Her name means “miracle” in Sanskrit, and to her parents, that’s exactly what Kimaya is. The first baby to survive after several miscarriages, Kimi grows up in a mansion at the top of Mumbai’s Pali Hill, surrounded by love and privilege. But at eleven years old, she develops a rare illness that requires her to be confined to a germ-free ivory tower in her home, with only the Arabian Sea churning outside her window for company. . . . Until one person dares venture into her world.
Tasked at fourteen years old with supporting his family, Rahul Savant shows up to wash Kimi’s windows, and an unlikely friendship develops across the plastic curtain of her isolation room. As years pass, Rahul becomes Kimi’s eyes to the outside world—and she becomes his inspiration to better himself by enrolling in the police force. But when a life-saving heart transplant offers the chance of a real future, both must face all that ties them together and keeps them apart.
As Kimi anticipates a new life, Rahul struggles with loving someone he may yet lose. And when his investigation into a black market organ ring run by a sociopathic gang lord exposes dangerous secrets that cut too close to home, only Rahul’s deep, abiding connection with Kimi can keep her safe—and reveal the true meaning of courage, loss, and second chances.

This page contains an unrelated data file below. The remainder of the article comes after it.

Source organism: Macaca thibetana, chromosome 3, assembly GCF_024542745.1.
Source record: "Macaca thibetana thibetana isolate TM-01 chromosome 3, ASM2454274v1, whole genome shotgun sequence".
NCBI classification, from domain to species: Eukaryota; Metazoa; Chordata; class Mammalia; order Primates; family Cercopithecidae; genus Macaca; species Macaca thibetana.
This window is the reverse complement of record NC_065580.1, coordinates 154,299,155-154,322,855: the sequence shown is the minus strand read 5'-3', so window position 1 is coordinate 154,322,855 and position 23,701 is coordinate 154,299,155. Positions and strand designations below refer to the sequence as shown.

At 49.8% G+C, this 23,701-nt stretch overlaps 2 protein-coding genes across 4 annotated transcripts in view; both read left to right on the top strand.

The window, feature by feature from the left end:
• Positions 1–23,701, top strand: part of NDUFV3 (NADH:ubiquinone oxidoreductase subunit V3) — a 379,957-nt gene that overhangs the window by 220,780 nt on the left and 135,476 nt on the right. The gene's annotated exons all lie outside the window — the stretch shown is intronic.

Infused with the rhythms of life in modern-day India, acclaimed author Sonali Dev’s candid, rewarding novel beautifully evokes all the complexities of the human heart.
I read Sonali Dev’s first book and loved it, it was fun and light and yet complex and filled with such lovely details. I heard that the next book was the opposite of those things—it was not light and fun at all. I don’t really like contemporary suspense romances so I opted out of that experience. All this to say, I’m reconsidering my decision not to read the books before A Distant Heart, because this book was everything I didn’t know I needed. Dev slowly rips apart the characters and their actions and emotions and then puts them back together; in the case of the hero and heroine—Rahul and Kimi—this results in a happy ending. She also conveys the way people perceive their surroundings, even when those surroundings might be considered worthy of elaborate detail. If you like friends to lovers kinds of romances, this might be your cup of tea, but be warned that their is a lot of emotional tension, because Dev goes into people’s motivations and the way their past experiences shape their actions in a way that makes the reading experience very acute.